A talk by Tim Morton at Erasmus University, Rotterdam, May 24, 2013. Respondent: Henk Oosterling.

September 05 2012


Dancing In The Dark: The Intelligence of Bees

Bees are remarkable among insects. They can count, remember human faces, and communicate through dance routines performed entirely in the dark. But are they intelligent? Even creative? Bee aficionado Stephen Humphrey, along with a hive of leading bee researchers and scientists, investigates the mental lives of bees.

August 20 2012


The Amazing World of Spiders

We all know the eensey-weensey spider went down the water spout. But for a lot of us, that’s about all we know about spiders. They’re around. They spin webs. They have a lot of legs and make some people shriek. A big new exhibit at the American Museum of Natural History goes way on in to the spider story, with the fishing spider and the golden orb-web spider and the goliath bird eater spider – a spider as big as your hand. It’s got the story of spider venom and spider silk – stronger than steel! – and why we need spiders. http://onpoint.wbur.org/2012/08/16/spiders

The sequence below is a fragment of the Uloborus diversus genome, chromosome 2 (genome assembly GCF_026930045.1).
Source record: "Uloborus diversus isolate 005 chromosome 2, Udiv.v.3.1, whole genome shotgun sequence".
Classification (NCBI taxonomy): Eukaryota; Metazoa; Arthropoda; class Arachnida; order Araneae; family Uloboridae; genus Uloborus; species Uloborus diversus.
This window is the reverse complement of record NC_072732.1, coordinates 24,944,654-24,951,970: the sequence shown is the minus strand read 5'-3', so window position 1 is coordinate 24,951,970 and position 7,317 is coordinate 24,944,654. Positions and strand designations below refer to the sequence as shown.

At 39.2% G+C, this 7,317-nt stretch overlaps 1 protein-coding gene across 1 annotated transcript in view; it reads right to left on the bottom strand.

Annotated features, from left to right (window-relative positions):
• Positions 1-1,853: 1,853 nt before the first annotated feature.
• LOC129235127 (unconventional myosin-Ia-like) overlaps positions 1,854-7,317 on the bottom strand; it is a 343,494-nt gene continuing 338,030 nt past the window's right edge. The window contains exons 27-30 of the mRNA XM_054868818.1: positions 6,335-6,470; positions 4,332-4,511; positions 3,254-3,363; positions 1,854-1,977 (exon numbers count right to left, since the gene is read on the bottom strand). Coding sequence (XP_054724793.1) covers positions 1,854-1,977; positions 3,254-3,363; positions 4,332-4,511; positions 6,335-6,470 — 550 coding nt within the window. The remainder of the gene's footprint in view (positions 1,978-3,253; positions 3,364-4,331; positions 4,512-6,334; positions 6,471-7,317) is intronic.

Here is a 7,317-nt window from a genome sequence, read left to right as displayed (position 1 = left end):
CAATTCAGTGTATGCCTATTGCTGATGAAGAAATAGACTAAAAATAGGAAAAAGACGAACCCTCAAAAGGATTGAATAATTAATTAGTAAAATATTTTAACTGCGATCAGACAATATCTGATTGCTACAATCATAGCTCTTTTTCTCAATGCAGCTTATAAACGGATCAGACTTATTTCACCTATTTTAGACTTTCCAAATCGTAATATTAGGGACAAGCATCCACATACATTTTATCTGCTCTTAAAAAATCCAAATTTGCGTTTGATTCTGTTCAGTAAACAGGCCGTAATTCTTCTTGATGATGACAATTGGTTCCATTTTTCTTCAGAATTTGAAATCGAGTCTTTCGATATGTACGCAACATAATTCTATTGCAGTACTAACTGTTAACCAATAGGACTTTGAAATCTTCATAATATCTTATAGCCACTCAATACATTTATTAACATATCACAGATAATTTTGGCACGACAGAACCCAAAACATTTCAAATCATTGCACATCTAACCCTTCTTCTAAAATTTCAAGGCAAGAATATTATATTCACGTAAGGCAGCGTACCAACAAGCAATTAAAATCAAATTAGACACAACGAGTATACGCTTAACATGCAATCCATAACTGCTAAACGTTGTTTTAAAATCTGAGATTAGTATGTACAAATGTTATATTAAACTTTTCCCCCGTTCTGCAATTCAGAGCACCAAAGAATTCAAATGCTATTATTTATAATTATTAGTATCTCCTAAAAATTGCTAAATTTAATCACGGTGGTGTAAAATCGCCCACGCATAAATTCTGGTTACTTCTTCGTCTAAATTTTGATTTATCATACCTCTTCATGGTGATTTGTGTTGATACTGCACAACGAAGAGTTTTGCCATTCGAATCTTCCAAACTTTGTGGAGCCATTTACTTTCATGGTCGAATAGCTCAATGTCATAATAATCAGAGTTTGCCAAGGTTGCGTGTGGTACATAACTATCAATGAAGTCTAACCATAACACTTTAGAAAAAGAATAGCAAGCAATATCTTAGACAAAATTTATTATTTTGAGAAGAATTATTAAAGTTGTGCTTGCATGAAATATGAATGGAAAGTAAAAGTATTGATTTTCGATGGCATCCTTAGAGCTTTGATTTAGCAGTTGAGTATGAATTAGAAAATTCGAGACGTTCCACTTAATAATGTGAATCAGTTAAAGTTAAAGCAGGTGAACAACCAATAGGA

August 10 2012


Paul Davies: Are we alone in the universe?

Is intelligent life trying to communicate with us from space? Professor Paul Davies explores the potential and limits of research into the origin and evolution of life, and the search for life beyond Earth. Has ET maybe visited our planet ages ago and left us a message? At the Australian National University, Paul Davies discussed his latest book The Eerie Silence: Are We Alone in the Universe?

August 09 2012


March 04 2012


Nature: The original computer whizz

Alan Turing is sometimes called 'the founder of computer science'. To celebrate the 100th anniversary of his birth, Charlotte Stoddart went to Oxford to meet his biographer, physicist Andrew Hodges. In this podcast, they talk about Turing's famous 1936 paper on computable numbers, his contribution to cracking the German Enigma ciphers, and his thoughts on machine intelligence. http://www.nature.com/nature/podcast/index-turing-2012-02-23.html